To newsletter or not to newsletter: there’s a great question. On one hand, you have a golden opportunity to engage with current and prospective customers on a regular basis. On the other, you risk irritating, alienating and (worst of all) spamming your database to unsubscribing death. It all comes down to how you execute.
Here are a few quick tips for creating a successful marketing email newsletter, from branding to content to measuring success.
1. Name the baby.
Branding matters when it comes to newsletters. Spend some time brainstorming titles that:
a) Align with your brand’s voice, tone and personality.
If the newsletter features humor and unfiltered perspectives, have fun with the name. If it appeals to logic (e.g., a systems design newsletter for engineers), opt for a more descriptive title.
b) Sound like something that recipients would be irresponsible to reject.
This is foundational news for your job! It will enrich your life, help you impress your friends, coworkers and managers—or at least not waste the 7-10 minutes of your life it will take to read it.
2. Feature dynamic content.
I’m not just talking about personalizing subject lines here—that’s table stakes at this point. If you have the budget and tech savvy, make your newsletter modular and dynamic so that recipients will be drawn in by content that is pertinent to them.
For instance, let’s say you cater to multiple verticals, such as financial, healthcare and government. Create three separate pieces of featured content to swap out in the top module based on those industries to draw specific audiences in.
You can segment based on any standard form field in your database, including location (think relevant local news or info that pertains only to one office at your company) and customer status. Existing customers should get relevant product, account and cross-sell messaging, whereas prospects should see more overarching product or company benefits.
If you don’t have the resources to make unique content for all segments, consider simply swapping the order in which content appears to get the most relevant items for each audience up front. Of course, you’ll also need to create a “generic” version for any contacts who have not provided additional information.
3. Include a mix of “internal” and “external” news.
General items of interest that are relevant to your target customers should come first. Let’s say you’re a company that uses recycled plastic to make badass shoes (I’m lookin’ at you, Rothy’s). Consider including news about how plastics are harming the oceans followed by information about how much plastic your company is recycling each day/month/year. This reassures audiences that the newsletter isn’t just thinly veiled self-promotion—it’s about them and their interests.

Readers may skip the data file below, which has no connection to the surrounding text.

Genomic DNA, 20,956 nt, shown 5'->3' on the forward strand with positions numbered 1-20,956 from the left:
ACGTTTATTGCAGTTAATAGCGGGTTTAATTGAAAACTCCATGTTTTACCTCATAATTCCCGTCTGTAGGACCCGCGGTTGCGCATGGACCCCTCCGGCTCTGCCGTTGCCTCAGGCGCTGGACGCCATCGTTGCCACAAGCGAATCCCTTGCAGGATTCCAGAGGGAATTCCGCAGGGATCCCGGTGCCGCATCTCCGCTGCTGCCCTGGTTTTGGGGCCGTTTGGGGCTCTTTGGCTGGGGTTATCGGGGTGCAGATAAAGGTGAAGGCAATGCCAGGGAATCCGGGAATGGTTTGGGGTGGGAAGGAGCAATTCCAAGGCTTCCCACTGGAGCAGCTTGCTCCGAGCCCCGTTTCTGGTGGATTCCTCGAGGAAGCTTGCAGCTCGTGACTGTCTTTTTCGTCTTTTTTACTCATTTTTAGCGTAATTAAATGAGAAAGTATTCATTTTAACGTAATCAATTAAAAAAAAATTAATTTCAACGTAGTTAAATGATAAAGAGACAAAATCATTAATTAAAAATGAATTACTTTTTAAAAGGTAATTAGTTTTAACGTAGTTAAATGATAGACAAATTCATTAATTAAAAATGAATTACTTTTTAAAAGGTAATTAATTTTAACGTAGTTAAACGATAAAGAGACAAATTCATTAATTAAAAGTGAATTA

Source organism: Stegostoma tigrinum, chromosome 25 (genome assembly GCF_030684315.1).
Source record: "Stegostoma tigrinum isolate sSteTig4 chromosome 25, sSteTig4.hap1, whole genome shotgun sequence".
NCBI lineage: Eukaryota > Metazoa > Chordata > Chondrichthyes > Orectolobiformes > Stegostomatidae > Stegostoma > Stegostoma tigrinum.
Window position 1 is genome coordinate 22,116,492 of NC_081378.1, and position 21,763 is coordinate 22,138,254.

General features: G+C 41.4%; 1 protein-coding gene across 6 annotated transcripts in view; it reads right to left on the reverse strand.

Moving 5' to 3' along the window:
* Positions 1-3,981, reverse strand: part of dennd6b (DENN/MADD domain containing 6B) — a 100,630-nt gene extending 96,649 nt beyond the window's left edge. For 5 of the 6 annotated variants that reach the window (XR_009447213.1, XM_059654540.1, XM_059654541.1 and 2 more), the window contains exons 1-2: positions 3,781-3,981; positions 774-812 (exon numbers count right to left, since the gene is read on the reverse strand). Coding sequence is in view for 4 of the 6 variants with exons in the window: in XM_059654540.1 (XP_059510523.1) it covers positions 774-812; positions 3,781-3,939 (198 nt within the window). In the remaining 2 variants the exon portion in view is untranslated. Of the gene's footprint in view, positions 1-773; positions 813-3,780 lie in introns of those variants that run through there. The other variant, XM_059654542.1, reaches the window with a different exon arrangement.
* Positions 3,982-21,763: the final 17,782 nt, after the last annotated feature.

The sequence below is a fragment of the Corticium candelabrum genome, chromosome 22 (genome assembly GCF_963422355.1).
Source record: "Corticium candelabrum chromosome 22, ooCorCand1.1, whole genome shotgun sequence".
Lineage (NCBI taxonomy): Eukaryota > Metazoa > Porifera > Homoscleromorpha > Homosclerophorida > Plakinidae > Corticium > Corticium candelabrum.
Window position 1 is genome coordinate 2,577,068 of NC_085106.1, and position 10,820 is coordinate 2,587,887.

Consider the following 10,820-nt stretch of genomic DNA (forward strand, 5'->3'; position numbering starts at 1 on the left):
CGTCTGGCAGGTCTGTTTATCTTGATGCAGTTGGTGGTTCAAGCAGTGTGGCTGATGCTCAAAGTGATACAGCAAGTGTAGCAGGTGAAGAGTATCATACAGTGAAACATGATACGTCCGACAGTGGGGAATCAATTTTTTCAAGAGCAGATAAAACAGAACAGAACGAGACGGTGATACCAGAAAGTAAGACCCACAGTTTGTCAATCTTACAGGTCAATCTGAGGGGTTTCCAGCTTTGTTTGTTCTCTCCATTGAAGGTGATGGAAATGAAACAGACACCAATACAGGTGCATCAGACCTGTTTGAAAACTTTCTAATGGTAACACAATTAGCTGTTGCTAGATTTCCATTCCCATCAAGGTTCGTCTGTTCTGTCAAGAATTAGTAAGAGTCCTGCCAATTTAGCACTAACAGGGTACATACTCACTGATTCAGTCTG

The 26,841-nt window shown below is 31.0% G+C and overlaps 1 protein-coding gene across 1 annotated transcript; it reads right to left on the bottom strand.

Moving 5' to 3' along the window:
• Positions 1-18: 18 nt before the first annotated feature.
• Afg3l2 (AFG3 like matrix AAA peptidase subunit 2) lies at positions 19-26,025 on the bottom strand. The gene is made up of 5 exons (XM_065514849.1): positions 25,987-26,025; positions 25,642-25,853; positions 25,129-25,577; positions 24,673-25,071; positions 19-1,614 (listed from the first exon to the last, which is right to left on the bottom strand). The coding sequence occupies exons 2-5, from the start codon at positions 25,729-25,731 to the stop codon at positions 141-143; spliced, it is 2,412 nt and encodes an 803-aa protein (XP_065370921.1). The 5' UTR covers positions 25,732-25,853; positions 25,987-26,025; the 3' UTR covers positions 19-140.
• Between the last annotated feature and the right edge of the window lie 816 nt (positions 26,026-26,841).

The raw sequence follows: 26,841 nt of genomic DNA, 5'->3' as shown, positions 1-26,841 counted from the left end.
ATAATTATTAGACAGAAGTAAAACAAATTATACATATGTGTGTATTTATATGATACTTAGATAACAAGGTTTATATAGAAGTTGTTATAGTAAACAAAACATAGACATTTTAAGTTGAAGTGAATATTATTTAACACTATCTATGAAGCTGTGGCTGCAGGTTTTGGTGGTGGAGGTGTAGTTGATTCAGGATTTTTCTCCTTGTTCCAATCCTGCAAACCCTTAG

Including pieces that are not directly about your business also removes some of the artificial constraints that we marketers place on ourselves when it comes to content publishing. Curating external content still provides value, but with far less effort.
4. Make it interactive.
If you really want to engage with your audience, consider creating a section featuring reader comments, like “letters to the editor” at the beginning of a magazine.
Use the section to encourage recipients to follow specific conversations on your social media channels, then pull comments from those channels for the next issue of the newsletter. This is also a great way to up your social media presence.
5. Make it FUN.
More than perhaps any other marketing initiative, your newsletter has the opportunity—nay, the obligation! —to be entertaining. If you don’t want it marked as spam, make it jargon-free and fun to read. Even serious topics can be addressed in an entertaining way.
Of course, there are some audiences who frown upon “fun” (engineers, FBI agents, morticians…). In those cases, aim for “heartfelt and compelling” at the very least. Anything but “marketing-y.”
6. Make it pretty.
Design is critical, from legible typography to eye-catching photography to clear, concise copy. Don’t jam pack everything in like late 90s Amazon or recipients will be clamoring to unsubscribe.
7. Mind your cadence.
If you only have enough compelling content for a monthly newsletter, don’t send one every week or—heaven forbid—every day. But whatever you decide, make sure you’re consistent. If your database can’t trust you to send an email out once a month, how can they trust you to take care of them as a customer?
8. Measure your success.
Keep an eye on all your usual email metrics (open rate, click through rate, etc.). But pay special attention to your subscribe/unsubscribe rates. If your subscribes are consistently outpacing your unsubscribes, congrats, you’ve made it! If not, you’ll want to rethink what content you’re publishing and how you’re presenting it.
In addition, you can use makeshift view through rates to see if your main site or certain product pages get a bump in traffic soon after each newsletter is deployed.
Interactive social engagement (#4 above) is also relatively easy to track, especially if you assign specific hashtags to conversations. You should be able to see whether you’re gaining new social followers and/or newsletter subscribers by cross-promoting and monitoring engagement on both.
If you have the resources and the drive, your email newsletter can become a cornerstone of your marketing machine and an initiative to proudly hang your hat on. Deliver engaging, valuable content in a beautiful package, and you’ll endear customers and prospects to your brand without fail.
Need help creating a newsletter that aligns your content strategy with your digital marketing campaigns? Contact us.
Excerpts from this commentary have been included in CMSWire.